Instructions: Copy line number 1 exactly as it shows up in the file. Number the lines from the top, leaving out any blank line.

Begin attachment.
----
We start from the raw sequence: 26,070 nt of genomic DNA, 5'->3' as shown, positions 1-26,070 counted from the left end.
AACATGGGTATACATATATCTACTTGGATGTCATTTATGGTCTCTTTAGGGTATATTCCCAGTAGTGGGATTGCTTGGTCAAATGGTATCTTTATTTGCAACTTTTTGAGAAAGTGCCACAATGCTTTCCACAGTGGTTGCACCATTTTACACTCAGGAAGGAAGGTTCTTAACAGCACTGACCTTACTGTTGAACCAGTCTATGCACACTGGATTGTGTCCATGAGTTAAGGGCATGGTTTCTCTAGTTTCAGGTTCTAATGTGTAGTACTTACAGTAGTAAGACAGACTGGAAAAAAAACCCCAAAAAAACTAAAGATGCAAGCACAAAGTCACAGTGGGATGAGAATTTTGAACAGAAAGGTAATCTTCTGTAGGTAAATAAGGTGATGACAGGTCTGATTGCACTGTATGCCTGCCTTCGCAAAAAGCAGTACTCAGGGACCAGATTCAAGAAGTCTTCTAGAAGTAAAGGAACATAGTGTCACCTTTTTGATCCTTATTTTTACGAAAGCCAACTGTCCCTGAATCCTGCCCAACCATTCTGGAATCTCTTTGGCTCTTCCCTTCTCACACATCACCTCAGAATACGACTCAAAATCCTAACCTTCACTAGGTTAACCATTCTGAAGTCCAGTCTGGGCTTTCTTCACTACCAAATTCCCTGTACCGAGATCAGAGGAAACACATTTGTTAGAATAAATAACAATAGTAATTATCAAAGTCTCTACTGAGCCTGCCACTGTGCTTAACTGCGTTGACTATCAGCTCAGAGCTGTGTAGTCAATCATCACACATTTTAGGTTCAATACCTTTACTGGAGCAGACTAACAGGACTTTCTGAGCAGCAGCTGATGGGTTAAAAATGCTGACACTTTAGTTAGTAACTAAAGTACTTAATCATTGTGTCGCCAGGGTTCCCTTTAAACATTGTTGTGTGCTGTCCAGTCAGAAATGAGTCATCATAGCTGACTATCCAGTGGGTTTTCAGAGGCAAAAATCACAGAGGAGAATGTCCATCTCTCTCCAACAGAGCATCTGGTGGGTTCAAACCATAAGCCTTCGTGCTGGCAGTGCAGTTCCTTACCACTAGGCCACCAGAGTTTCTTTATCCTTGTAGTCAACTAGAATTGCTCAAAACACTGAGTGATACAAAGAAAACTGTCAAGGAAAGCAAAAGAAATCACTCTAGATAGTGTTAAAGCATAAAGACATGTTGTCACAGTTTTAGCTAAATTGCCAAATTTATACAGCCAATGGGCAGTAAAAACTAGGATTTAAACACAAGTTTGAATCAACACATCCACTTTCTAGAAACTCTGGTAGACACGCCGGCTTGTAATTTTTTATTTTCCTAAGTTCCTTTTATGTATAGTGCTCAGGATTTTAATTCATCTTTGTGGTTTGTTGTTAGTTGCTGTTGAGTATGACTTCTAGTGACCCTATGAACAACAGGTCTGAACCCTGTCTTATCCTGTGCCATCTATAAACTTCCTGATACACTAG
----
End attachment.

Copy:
We start from the raw sequence: 26,070 nt of genomic DNA, 5'->3' as shown, positions 1-26,070 counted from the left end.